The processor installed in the Apollo Lunar Module, which first carried humanity to the moon more than 50 years ago, looks like this
Apollo program is the first manned space flight program for the moon promoted by the United States. Computer historian Ken Siriff has released an image for obtaining the pre-modulation processor (PMP) for communications on board the Apollo Lunar Module.
Talking with the Moon: Inside Apollo's premodulation processor
PMP is a device for processing a combination of communication audio, data, and video signals so that a spacecraft can communicate with the earth from the surface of the moon about 380,000 km away. It weighs 14.5 pounds. It seems that it is usually in the case, but Mr. Siriff said that he removed the case to see the contents.
The contents are composed of 11 parts. Each component is spot-welded with metal substrate copper wire, transistors, resistors, capacitors, and diodes, and is fixed with a glue gun. There are no integrated circuits such as ICs.
ultra-short wave or S-band radio.
The figure below is a circuit diagram of the entire system including PMP. Most of the signals transmitted from the Apollo spacecraft are processed by PMP, and signals that combine audio, video, and data signals are transmitted by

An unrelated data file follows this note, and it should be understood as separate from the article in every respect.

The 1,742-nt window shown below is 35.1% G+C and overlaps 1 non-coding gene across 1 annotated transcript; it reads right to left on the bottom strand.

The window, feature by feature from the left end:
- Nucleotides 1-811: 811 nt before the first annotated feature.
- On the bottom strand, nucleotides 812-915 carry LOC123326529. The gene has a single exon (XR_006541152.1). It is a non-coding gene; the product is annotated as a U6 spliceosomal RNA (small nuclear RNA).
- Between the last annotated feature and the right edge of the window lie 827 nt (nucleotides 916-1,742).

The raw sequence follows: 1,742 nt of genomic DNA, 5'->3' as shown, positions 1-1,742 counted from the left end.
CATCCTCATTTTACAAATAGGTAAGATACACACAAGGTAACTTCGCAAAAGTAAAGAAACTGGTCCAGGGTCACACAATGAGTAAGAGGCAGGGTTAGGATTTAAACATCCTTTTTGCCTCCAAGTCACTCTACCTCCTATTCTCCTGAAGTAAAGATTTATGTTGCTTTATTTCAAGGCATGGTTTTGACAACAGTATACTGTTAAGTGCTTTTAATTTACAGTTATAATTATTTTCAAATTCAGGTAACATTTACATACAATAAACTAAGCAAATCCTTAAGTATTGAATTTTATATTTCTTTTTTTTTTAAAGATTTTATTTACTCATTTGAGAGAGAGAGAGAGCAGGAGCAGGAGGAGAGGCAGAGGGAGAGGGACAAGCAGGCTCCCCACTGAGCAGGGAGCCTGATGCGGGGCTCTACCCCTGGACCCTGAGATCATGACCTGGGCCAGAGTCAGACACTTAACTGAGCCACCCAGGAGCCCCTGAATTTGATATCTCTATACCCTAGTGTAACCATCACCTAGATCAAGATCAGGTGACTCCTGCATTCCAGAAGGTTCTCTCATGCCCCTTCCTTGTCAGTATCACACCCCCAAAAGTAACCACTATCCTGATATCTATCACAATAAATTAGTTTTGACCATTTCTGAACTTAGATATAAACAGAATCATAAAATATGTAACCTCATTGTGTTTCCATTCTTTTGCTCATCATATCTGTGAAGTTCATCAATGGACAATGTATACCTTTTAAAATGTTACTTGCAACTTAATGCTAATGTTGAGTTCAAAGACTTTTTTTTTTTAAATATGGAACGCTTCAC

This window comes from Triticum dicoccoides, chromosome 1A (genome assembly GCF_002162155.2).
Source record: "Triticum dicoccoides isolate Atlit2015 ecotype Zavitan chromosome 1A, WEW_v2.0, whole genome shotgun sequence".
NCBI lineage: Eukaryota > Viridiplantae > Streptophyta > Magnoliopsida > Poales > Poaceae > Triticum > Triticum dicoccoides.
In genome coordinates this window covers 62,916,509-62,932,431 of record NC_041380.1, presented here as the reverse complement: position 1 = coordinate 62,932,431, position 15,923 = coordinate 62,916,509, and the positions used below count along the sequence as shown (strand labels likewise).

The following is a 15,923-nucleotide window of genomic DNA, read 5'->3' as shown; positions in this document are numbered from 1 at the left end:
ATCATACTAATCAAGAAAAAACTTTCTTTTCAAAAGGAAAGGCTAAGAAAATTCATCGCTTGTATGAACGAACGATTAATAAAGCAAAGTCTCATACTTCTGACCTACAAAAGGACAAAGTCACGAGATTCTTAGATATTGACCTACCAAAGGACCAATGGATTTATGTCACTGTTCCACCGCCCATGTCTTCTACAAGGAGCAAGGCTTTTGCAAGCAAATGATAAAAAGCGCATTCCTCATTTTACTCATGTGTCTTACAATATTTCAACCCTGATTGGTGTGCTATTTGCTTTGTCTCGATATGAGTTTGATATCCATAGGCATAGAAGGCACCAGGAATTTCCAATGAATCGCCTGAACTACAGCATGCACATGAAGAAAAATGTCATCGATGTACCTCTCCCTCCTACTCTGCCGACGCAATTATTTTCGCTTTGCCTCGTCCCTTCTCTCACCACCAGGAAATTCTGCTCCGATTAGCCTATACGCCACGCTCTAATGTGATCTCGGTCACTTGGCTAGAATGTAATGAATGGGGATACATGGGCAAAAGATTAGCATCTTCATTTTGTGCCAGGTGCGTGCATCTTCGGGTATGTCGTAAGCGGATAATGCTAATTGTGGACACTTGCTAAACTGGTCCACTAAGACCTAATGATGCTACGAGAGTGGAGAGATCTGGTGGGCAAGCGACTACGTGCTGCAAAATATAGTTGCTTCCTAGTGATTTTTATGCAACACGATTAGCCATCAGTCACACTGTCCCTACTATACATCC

The following is a PMP switching power supply that supplies a voltage of 18V.
It is said that the module that receives data and voice sent from the ground in ultra-short waves was equipped with a bandpass filter made by Bulova, a long-established American watch maker.
A two-phase modulator module that converts telemetry data for transmission to the ground into 0.1 data. The metal box inside is a 1.024MHz bandpass filter.
It seems that the Apollo Lunar Module was communicating directly with the ground wirelessly, but in case a problem occurs with the Lunar Module and communication to the earth becomes impossible, it will be possible to communicate via the command module. This is the module for.
serial ports etc. and built as one PMP block.
There were various other modules, all connected by
'PMP tells us how complex the Apollo spacecraft was. It's not too difficult to just send three types of signals: audio, data, and video, but we needed to make everything redundant. In addition, it records data even when it is behind the moon, which is difficult to communicate with the earth, and also communicates with the command ship and the astronaut on the surface of the moon. We needed a circuit to optimize wireless communications for us. PMP is just one of the many boxes needed for Apollo's communication systems. '